The International Water Management Institute in Sri Lanka has begun to experiment with drone technology to support a wide range of studies like crop monitoring, disaster mitigation and disease prevention.
In recent months, the Colombo based International Water Management Institute (IWMI) has begun to use unmanned aerial vehicles (UAVs) – also known as drones – to monitor rice crops in and around the water scarce area of Anuradhapura. The institute is testing the data-collecting capabilities of UAVs for various purposes. For example, RGB (red, green, blue) colour and near-infrared (NIR) sensors were used to capture images over the paddy fields. These technologies have the potential to help farmers detect fields that are under stress and to help them identify low-laying areas prone to pooling.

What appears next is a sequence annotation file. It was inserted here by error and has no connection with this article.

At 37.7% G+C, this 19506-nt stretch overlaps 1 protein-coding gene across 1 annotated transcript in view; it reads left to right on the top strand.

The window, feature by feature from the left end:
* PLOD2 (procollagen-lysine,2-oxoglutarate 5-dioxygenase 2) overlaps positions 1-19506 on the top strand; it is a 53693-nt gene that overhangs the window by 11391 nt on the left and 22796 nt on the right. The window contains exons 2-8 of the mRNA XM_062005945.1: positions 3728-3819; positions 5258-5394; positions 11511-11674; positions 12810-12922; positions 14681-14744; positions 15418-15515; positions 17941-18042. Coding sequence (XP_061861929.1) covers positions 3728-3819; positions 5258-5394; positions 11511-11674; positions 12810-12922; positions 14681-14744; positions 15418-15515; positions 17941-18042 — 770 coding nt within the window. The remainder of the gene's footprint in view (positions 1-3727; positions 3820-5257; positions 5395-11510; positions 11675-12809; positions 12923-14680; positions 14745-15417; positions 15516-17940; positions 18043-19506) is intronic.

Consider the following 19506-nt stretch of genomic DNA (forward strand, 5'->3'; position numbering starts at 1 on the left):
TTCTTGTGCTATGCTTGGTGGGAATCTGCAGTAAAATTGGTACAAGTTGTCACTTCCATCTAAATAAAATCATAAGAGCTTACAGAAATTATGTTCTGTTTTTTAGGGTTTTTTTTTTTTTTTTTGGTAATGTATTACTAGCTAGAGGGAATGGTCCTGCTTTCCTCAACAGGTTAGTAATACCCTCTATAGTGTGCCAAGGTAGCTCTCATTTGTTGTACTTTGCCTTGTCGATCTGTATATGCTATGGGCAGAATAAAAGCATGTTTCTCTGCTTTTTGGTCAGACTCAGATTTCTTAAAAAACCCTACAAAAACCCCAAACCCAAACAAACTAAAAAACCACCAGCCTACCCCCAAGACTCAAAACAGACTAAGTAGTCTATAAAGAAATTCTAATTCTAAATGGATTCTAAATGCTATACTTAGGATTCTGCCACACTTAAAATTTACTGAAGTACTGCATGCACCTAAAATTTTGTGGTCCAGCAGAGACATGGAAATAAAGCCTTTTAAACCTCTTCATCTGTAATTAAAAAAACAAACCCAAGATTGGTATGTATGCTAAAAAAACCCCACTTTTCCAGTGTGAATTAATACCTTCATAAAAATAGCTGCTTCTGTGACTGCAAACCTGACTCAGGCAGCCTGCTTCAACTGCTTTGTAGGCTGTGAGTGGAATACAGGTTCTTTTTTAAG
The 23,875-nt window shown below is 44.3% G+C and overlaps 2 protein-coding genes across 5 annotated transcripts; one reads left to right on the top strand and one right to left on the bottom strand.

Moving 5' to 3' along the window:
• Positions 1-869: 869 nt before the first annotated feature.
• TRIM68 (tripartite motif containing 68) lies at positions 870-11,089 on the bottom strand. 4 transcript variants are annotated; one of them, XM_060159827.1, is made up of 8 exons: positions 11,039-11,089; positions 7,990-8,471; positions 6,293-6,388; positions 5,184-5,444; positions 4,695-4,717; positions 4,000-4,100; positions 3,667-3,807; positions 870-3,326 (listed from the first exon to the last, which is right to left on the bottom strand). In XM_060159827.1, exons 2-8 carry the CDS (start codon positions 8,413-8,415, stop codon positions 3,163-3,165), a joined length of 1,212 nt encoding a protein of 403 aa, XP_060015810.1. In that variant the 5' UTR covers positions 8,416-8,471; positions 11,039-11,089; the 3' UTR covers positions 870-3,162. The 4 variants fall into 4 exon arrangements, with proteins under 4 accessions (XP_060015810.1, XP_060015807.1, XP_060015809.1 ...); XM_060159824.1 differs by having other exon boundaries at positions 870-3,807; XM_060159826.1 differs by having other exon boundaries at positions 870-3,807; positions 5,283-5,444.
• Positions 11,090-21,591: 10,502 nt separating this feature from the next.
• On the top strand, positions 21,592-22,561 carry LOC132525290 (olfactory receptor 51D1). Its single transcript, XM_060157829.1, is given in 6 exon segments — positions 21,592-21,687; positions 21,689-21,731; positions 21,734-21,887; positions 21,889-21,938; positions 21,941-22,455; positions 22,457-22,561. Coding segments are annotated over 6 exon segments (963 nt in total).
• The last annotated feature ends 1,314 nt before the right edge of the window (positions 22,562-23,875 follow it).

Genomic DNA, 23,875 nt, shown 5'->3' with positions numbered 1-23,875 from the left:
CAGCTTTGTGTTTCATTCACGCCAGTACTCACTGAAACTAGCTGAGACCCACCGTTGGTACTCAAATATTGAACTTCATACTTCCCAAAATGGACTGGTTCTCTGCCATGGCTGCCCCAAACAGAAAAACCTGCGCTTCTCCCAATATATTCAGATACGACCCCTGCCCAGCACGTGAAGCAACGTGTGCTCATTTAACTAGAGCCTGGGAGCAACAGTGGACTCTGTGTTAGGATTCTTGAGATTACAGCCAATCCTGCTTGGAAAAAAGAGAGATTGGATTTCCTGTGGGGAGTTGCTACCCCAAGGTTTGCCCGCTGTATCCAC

IWMI’s drone is also regularly used in partnership with local authorities. In December 2015, the Survey Department of Sri Lanka was developing a disaster mitigation plan for Badulla, the capital city of Uva Province. The Survey Department needed a high-resolution Digital Elevation Model (DEM) of the town for the plan, and asked IWMI to use its drone to capture the required aerial imagery.
Using conventional techniques, it might have taken over a year to survey the town. However, the drone used by the IWMI team was able to survey the entire 10 square kilometres area in just three days, by carrying out fourteen UAV flights and shooting 4,600 high-resolution images, with an average spatial resolution of four centimetres.